1. Edge aware smoothing: given an input image g, one seeks a smooth image u "close" to g by minimizing:

    argmin u λ 2 u - g 2 2 + ψ ( u )

    where ψ is a sparcity-inducing non-convex function and λ a positive parameter. Splitting and alternate minimization lead to the sub-problems:

    (sp1) : v ( k + 1 ) argmin v ψ ( v ) + β 2 u ( k ) - v 2 2 (sp2) : u ( k + 1 ) argmin u λ u - g 2 2 + β u - v ( k + 1 ) 2 2 .

    We solve sub-problem (sp2) through deconvolution and efficient estimation via separable filters and warm-start initialization for fast GPU implementation, and sub-problem (sp1) through non-convex proximal form.

  2. Structure-texture separation: gesign of an efficient algorithm using non-convex terms on both the data-fitting and the prior. The resulting problem is solved via a combination of Half-Quadratic (HQ) and Maximization-Minimization (MM) methods. We extract challenging texture layers outperforming existing techniques while maintaining a low computational cost. Using spectral sparsity in the framework of low-rank estimation, we propose to use robust Principal Component Analysis (RPCA) to perform robust separation on multi-channel images such as glare and artifacts removal of flash/no-flash photographs. As in this case, the matrix to decompose has much less columns than lines, we propose to use a QR decomposition trick instead of a direct singular value decomposition (SVD) which makes the decomposition faster.

  3. Robust integration: in many applications, we need to reconstruct an image from corrupted gradient fields. The corruption can take the form of outliers only when the vector field is the result of transformed gradient fields (low-level vision), or mixed outliers and noise when the field is estimated from corrupted measurements (surface reconstruction, gradient camera, Magnetic Resonance Imaging (MRI) compressed sensing, etc.). We use non-convexity and multi-sparsity to build efficient integrability enforcement algorithms. We present two algorithms : 1) a local algorithm that uses sparsity in the gradient field as a prior together with a sparse data-fitting term, 2) a non-local algorithm that uses sparsity in the spectral domain of non-local patches as a prior together with a sparse data-fitting term. Both methods make use of a multi-sparse version of the Half-Quadratic solver. The proposed methods were the first in the literature to propose a sparse regularization to improve integration. Results produced with these methods significantly outperform previous works that use no regularization or simple l1 minimization. Exact or near-exact recovery of surfaces is possible with the proposed methods from highly corrupted gradient fields with outliers.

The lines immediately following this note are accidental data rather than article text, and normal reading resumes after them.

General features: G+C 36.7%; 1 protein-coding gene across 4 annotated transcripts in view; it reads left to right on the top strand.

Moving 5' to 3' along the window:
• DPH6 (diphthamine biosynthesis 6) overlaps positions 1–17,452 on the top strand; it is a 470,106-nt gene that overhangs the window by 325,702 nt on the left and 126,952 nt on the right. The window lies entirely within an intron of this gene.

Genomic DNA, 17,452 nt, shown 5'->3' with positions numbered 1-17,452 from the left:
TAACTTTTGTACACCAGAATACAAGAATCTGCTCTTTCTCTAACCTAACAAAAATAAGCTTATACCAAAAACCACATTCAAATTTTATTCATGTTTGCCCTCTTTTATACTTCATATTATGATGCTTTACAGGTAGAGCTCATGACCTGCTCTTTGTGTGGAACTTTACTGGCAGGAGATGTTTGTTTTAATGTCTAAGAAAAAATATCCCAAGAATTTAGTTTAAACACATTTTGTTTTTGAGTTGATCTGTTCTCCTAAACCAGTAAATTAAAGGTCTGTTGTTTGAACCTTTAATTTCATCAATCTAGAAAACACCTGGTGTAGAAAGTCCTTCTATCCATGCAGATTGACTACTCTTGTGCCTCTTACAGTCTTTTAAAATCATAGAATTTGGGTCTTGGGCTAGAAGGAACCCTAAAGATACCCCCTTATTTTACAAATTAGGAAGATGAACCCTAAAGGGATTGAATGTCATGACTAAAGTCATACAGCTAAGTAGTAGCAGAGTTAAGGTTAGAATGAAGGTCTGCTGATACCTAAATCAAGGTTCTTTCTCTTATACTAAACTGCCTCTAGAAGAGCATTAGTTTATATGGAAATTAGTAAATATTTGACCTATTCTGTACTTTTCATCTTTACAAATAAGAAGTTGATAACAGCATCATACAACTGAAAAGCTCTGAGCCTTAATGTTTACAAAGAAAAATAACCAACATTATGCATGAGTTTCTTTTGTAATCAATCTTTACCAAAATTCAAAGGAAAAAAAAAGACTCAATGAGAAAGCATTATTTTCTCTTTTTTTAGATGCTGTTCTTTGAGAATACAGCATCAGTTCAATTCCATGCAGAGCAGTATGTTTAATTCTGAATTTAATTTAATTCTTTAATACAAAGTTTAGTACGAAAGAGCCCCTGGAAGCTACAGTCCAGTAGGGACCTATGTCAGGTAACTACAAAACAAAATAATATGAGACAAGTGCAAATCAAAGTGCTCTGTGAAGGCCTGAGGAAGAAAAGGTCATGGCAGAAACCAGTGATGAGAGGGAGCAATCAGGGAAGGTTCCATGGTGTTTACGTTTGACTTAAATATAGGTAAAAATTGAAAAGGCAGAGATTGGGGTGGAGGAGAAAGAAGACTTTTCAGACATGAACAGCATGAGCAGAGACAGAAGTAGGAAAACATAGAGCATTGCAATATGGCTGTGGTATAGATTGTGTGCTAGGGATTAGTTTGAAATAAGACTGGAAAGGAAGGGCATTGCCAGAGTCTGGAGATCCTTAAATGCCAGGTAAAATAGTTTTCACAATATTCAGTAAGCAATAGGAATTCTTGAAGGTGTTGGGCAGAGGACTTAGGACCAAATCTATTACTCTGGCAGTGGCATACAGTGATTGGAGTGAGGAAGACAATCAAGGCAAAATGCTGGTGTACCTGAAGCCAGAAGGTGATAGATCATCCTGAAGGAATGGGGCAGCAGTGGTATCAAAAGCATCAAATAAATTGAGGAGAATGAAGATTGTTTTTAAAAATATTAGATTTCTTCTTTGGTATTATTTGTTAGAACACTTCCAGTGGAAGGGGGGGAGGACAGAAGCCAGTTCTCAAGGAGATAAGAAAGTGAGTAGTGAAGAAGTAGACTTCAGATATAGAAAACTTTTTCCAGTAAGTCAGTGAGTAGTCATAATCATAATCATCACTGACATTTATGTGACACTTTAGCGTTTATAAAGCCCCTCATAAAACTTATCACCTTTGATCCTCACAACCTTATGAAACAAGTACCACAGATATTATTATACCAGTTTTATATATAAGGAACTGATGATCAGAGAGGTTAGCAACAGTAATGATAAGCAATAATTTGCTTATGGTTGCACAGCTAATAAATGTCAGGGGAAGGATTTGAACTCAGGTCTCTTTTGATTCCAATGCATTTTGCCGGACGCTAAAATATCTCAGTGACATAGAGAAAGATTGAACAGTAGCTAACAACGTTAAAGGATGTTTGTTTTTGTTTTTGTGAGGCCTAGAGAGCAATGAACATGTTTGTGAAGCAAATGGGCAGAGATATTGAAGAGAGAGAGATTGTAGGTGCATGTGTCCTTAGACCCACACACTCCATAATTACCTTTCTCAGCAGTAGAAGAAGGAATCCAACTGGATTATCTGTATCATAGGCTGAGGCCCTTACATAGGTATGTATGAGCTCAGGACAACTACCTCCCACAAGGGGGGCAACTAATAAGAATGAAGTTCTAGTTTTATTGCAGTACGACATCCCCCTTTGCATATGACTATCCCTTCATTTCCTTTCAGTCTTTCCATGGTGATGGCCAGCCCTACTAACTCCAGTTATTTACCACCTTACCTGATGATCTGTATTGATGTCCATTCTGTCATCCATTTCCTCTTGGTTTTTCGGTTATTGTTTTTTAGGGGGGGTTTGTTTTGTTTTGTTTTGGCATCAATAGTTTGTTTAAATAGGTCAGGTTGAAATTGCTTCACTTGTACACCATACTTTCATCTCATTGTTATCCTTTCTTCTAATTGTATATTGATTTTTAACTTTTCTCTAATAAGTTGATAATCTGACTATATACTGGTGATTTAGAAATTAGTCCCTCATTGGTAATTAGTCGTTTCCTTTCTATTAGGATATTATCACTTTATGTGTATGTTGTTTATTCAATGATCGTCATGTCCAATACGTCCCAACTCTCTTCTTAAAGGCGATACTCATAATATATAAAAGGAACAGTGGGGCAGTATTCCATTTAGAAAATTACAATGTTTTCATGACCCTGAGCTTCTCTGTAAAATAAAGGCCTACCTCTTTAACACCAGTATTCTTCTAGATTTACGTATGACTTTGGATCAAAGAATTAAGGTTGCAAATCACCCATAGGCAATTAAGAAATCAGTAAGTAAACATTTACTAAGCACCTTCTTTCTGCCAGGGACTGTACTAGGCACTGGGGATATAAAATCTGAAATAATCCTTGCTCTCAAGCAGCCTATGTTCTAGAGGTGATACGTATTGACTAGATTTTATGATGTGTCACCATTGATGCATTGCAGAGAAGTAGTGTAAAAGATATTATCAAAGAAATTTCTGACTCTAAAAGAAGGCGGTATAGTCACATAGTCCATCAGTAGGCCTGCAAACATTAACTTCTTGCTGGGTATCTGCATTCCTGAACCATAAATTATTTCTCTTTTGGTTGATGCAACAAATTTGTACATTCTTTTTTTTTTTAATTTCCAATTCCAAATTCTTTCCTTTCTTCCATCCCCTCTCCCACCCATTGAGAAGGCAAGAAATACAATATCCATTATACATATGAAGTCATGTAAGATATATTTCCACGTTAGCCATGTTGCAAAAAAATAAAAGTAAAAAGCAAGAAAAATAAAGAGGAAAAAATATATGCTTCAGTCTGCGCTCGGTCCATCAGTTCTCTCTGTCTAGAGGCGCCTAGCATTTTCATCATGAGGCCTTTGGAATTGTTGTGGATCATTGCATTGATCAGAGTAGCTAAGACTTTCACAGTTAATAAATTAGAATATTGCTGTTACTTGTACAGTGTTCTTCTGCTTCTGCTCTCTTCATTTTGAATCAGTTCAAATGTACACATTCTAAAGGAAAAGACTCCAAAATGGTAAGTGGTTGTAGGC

4. Learning image denoising: deep convolutional networks that consist in extracting features by repeated convolutions with high-pass filters and pooling/downsampling operators have shown to give near-human recognition rates. Training the filters of a multi-layer network is costly and requires powerful machines. However, visualizing the first layers of the filters shows that they resemble wavelet filters, leading to sparse representations in each layer. We propose to use the concept of scale invariance of multifractals to extract invariant features on each sparse representation. We build a bi-Lipschitz invariant descriptor based on the distribution of the singularities of the sparsified images in each layer. Combining the descriptors of each layer in one feature vector leads to a compact representation of a texture image that is invariant to various transformations. Using this descriptor that is efficient to calculate with learning techniques such as classifiers combination and artificially adding training data, we build a powerful texture recognition system that outperforms previous works on 3 challenging datasets. In fact, this system leads to quite close recognition rates compared to latest advanced deep nets while not requiring any filters training.